Please send your application by email to Dr. Beyrau no later than 31.01.2020. Required Documentation: a complete PDF of the publication and a short explanation why the publication is especially impactful (max. 300 words, in German if possible).

The prize-winning publications of 2017 and 2016 can be seen here!

*Example:
Author A1
1 Institute of Molecular and Clinical Immunology, Health Campus Immunology, Infectiology and Inflammation, Otto-von-Guericke-University, Magdeburg, Germany

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Applications are now open for the DGfI Early Career Research Grants 2019

14.11.2018 -

Herewith we would like to bring your attention to the DGfl Early Career Prizes of 2019. In order to promote and acknowledge scientific excellence from young researchers, the German Society of Immunology awards two dissertation prizes (general immunology and clinical immunology) and four early career prizes.

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Why B cells have to swim against the current

After a successful start in 2016, in 2017 the GC-I³ again invited its members to submit publications for the Paper of the Year. The best three were chosen from the ten submissions, which had an average impact factor of 11.1. 

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Eighteen positions for young early career researchers have been funded at the medical faculty

Under the leadership of two members of the Health Campus Immunology, Infectiology and Inflammation, Prof. Dr. Berend Isermann and Prof. Dr. Michael Naumann, funding for the new RTG 2408 was successfully obtained from the Deutsche Forschungsgemeinschaft (DFG).

RTGs are used by the DFG to strengthen scientific development. This means that, starting in October 2018, 18 new positions will be open for young scientists, who will have the chance to complete a PhD in a structured research and qualification program at a high level. This will strengthen fundamental research as well as the development of Clinician Scientists.  Because ten of the new positions are for PhDs in natural sciences, six remain for students who wish to do their doctorate in human medicine and two for young doctors who want to devote 12 months to research instead of clinical tasks. Prof. Isermann explained: “Through this combination of doctoral students in natural sciences and medicine, we hope to create numerous translational approaches, allowing the application of fundamental research in therapeutic applications in the clinic – directly improving the treatment of patients.”

The newly approved RTG 2408 is titled  „Maladaptive processes across physiological barriers in chronic diseases“. Physiological barriers are boundaries such as skin, mucous membranes or blood vessel walls. These barriers consist of highly specialized cells, so called endothelial and epithelial cells. For many chronic diseases, for example atherosclerosis and chronic kidney disease, the regulation and function of these barriers is disturbed. One example is the release of messenger substances, which attract inflammatory cells. The molecular changes responsible for these incorrectly managed reactions in the cells are largely unknown. Through a better understanding of these processes, researchers hope to develop new therapies for chronic diseases in the long term. With the help of modern cellular biology methods and technologies, including mass spectrometry, organoid cultures, microfluidics and high resolution microscopy, the doctoral students in RTG 2408 will investigate these processes. Thus, the young scientists of the RTG will apply state of the art technology and techniques to a highly relevant topic while developing an excellent start to their scientific careers.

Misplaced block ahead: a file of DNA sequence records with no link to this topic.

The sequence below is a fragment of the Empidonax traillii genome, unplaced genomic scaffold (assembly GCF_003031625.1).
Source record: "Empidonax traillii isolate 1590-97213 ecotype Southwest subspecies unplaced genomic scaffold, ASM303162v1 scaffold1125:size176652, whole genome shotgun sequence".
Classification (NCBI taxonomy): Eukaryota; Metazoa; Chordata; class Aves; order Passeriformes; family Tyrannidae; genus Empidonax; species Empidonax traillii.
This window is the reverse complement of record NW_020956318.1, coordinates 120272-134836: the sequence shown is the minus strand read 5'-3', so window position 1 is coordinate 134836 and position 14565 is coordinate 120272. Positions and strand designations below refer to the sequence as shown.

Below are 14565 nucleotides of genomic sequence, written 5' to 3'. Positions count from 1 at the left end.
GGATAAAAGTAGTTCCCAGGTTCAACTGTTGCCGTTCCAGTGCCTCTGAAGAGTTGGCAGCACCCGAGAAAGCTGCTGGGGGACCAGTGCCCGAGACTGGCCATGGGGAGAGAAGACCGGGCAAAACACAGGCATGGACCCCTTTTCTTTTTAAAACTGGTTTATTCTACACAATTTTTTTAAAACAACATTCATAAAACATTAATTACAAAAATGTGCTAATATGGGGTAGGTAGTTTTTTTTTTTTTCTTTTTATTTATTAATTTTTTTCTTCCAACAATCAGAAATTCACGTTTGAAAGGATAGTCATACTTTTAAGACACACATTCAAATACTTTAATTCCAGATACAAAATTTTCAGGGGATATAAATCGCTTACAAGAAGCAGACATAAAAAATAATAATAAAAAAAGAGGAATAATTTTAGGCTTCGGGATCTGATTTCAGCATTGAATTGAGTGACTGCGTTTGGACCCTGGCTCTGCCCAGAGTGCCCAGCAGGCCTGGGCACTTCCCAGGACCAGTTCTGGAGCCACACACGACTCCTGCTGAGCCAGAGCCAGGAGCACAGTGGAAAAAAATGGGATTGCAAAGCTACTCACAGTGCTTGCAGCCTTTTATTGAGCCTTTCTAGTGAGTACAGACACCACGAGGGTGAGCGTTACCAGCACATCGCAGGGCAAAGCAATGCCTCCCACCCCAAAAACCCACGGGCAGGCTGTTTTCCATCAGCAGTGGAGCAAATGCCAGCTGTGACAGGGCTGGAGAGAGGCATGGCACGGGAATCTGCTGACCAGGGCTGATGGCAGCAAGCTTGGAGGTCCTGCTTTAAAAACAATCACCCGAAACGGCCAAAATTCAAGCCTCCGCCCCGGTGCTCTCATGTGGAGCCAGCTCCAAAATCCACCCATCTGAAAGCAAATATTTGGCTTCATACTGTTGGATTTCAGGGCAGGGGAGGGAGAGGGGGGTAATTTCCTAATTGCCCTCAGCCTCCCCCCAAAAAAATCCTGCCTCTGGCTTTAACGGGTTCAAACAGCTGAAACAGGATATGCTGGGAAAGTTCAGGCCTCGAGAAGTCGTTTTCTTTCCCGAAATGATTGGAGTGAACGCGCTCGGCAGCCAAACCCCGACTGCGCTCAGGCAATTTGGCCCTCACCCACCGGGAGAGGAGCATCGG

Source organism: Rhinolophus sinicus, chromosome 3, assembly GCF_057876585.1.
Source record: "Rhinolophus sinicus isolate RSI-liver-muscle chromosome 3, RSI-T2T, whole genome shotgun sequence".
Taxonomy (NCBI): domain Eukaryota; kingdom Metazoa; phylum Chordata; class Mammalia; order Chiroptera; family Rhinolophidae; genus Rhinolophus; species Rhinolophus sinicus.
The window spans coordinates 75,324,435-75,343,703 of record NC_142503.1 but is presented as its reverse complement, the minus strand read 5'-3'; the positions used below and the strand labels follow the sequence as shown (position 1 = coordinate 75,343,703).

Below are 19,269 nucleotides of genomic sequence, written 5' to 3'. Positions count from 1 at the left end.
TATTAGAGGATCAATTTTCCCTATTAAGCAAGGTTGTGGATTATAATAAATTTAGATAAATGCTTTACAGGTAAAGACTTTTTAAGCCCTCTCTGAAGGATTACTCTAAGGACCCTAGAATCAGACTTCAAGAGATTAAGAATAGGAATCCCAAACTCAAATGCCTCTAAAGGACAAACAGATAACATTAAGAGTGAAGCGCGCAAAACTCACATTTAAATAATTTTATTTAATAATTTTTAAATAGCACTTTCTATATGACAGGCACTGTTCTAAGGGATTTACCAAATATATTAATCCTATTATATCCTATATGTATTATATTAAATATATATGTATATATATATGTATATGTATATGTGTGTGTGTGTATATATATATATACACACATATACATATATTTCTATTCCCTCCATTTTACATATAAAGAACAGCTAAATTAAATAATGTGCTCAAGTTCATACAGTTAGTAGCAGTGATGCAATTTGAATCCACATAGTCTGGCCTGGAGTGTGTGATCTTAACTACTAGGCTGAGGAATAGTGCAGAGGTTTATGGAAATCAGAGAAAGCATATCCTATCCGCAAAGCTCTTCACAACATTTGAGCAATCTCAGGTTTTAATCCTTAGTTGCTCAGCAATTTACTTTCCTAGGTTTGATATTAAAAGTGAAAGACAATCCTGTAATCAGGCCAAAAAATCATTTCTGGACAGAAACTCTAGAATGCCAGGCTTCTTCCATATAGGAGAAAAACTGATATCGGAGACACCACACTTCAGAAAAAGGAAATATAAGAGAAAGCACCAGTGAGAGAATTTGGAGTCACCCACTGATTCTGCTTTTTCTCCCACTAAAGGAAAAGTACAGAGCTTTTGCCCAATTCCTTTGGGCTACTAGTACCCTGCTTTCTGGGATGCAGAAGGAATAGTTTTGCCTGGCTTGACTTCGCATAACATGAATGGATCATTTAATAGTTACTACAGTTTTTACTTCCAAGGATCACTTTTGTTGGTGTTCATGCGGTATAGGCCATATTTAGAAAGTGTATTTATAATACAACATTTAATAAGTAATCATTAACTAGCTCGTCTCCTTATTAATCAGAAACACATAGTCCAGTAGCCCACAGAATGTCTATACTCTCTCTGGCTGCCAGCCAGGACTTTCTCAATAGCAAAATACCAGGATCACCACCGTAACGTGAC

The RTG 2408 will be associated with the Health Campus Immunology, Infectiology and Inflammation at the Otto-von-Guericke University (OvGU), which offers superb conditions for this research and extremely relevant expertise in the topic of inflammatory diseases. “The “Center of Dynamic Systems: Systems Engineering” (CDS) of the OvGU offers expertise with measurement systems for micro resonant sensors and innovative microfluidics technology”, explained Prof. Naumann (representative of the CDS).  In addition, the RTG will work in close cooperation with the Fraunhofer Institut für Werkstoff- und Strahltechnik (IWS) in Dresden, which supports the establishment of innovative microfluidics technology and organ-on-a-chip technologies.

In addition to the RTG 2408, the DFG also approved another Research Training Group for the medical faculty.  In the RTG 2413, neuroscientists will further research the processes connected with the aging of synapses.

Picture: Immunofluorescence staining of a human podocyte (Sanchita Ghosh)

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Last Modification: 23.04.2019 - Contact Person:

Sie können eine Nachricht versenden an: Dr. rer. nat. Martina Beyrau